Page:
Generic Name: sodium tetradecyl sulfate (SOO dee um TET ra DES il SUL fate)
Brand Name: Sotradecol
What is Sotradecol (sodium tetradecyl sulfate)?
Sodium tetradecyl sulfate is a sclerosing (skler-OH-sing) agent. It works by increasing the formation of blood clots and scar tissue inside certain types of veins. This helps decrease dilation of enlarged veins.
Sodium tetradecyl sulfate is used to treat small uncomplicated varicose veins in the legs.
Sodium tetradecyl sulfate is not a cure for varicose veins and the effects of this medication may not be permanent.
Sodium tetradecyl sulfate may also be used for purposes not listed in this medication guide.
What is the most important information I should know about Sotradecol (sodium tetradecyl sulfate)?
You should not receive this medicine if you are bedridden due to serious illness, or if you have a blood clot, a bleeding disorder, allergies, cancer, severe blood infection, or any untreated or uncontrolled disease.
What should I discuss with my health care provider before receiving Sotradecol (sodium tetradecyl sulfate)?
You should not receive sodium tetradecyl sulfate if you are allergic to it, or if you have:
a blood clot disorder such as deep vein thrombosis (DVT) or thrombophlebitis (swelling of a vein caused by a blood clot);
Buerger's disease (a blood clotting disorder affecting the arms and legs);
a severe infection of your blood (sepsis);
any untreated or uncontrolled disease such as diabetes, overactive thyroid, tuberculosis, asthma, blood cell disorder, or skin disease; or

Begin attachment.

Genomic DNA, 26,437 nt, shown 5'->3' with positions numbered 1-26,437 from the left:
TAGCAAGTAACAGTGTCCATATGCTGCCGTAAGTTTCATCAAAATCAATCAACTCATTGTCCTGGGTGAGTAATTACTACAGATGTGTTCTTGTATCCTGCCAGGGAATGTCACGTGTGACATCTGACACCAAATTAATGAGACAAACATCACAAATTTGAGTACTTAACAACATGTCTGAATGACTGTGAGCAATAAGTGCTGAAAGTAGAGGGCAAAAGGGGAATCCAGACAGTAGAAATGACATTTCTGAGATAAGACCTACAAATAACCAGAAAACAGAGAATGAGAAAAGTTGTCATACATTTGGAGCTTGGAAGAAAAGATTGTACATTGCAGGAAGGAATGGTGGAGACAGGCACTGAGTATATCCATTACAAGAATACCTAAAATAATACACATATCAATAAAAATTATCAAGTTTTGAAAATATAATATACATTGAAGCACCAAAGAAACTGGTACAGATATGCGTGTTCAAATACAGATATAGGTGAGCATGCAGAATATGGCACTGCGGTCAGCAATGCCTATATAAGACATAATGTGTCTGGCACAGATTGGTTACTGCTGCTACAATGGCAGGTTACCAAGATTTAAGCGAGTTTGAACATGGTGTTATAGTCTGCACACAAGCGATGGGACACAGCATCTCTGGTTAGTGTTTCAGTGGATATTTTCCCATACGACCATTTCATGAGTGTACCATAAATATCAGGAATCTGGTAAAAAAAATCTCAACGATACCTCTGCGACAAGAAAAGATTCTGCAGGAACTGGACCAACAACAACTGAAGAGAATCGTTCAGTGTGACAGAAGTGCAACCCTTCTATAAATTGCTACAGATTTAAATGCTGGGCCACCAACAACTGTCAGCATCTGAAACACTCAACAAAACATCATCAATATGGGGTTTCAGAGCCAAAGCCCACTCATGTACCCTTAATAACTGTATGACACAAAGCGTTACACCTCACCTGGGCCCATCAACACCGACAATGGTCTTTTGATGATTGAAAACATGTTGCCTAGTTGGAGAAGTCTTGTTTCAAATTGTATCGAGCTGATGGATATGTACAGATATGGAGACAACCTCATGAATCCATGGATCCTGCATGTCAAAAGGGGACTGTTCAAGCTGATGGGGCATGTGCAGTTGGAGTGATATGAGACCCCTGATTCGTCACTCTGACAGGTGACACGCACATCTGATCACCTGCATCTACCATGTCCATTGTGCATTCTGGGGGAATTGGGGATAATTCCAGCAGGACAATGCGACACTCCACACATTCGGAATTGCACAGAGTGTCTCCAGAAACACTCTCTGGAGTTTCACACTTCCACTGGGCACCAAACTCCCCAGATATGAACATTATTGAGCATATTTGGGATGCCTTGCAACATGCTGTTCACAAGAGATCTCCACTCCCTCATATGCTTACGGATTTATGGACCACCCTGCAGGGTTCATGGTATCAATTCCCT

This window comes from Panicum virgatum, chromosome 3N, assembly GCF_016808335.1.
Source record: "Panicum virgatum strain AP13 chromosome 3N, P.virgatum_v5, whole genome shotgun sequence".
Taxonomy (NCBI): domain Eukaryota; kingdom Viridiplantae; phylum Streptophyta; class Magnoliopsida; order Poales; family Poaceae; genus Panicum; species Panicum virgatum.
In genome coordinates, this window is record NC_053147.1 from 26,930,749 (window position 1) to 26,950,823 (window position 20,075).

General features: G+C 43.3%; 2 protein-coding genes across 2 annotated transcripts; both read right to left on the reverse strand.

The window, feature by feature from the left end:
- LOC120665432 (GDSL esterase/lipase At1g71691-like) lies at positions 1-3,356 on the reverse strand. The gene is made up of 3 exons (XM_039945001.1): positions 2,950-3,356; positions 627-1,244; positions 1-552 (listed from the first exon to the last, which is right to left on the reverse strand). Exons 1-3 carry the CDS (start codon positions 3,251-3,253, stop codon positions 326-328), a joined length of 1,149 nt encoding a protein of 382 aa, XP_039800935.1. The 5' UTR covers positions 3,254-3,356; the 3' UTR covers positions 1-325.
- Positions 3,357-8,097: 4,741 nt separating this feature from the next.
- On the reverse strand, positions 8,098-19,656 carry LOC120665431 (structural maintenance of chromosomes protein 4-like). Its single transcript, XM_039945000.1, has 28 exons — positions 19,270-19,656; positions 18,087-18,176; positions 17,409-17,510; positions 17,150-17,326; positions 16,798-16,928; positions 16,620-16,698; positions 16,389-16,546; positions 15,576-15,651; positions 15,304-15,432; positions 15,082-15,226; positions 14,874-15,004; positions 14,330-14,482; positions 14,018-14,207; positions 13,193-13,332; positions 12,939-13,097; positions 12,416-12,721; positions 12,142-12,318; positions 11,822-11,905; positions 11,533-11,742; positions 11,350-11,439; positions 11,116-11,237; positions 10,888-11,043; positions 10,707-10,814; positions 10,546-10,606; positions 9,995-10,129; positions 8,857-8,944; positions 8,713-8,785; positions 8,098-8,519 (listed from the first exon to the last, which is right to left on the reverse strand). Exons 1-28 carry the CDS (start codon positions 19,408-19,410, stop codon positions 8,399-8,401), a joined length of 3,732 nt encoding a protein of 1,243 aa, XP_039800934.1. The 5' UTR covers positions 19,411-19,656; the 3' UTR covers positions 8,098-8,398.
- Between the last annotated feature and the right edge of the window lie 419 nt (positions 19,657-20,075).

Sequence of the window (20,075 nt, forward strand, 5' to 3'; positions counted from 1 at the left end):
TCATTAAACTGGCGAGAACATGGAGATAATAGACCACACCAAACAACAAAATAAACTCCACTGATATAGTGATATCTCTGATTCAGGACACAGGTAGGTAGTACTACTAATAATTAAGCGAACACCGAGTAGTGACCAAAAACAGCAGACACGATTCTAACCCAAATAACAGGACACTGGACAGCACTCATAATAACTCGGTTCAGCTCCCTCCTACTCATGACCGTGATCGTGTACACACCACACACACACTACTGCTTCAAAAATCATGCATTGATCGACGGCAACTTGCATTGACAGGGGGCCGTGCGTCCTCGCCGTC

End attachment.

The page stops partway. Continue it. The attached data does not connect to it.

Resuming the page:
if you are bed-ridden due to severe illness.
Sodium tetradecyl sulfate should not be used to treat varicose veins that are caused by a tumor in your stomach or pelvis area, unless the tumor has been surgically removed.
FDA pregnancy category C. It is not known whether sodium tetradecyl sulfate will harm an unborn baby. Tell your doctor if you are pregnant or plan to become pregnant while using this medicine.
It is not known whether sodium tetradecyl sulfate passes into breast milk or if it could harm a nursing baby. Tell your doctor if you are breast-feeding a baby.
How is sodium tetradecyl sulfate given?
Sodium tetradecyl sulfate is injected into a vein through an IV. A healthcare provider will give you this injection.
You will be watched closely for several hours after your injection, to make sure this medication is not causing harmful effects.
Tell your caregivers if you feel any burning, pain, or swelling around the IV needle when the medicine is injected.
You may need to wear compression stockings for several days or weeks after your treatment. Carefully follow your doctor's instructions about caring for yourself after receiving this medication.
What happens if I miss a dose?
Because you will receive sodium tetradecyl sulfate in a clinical setting, you are not likely to miss a dose.
What happens if I overdose?
Since this medicine is given by a healthcare professional in a medical setting, an overdose is unlikely to occur.
What should I avoid while receiving Sotradecol (sodium tetradecyl sulfate)?
Follow your doctor's instructions about any restrictions on food, beverages, or activity.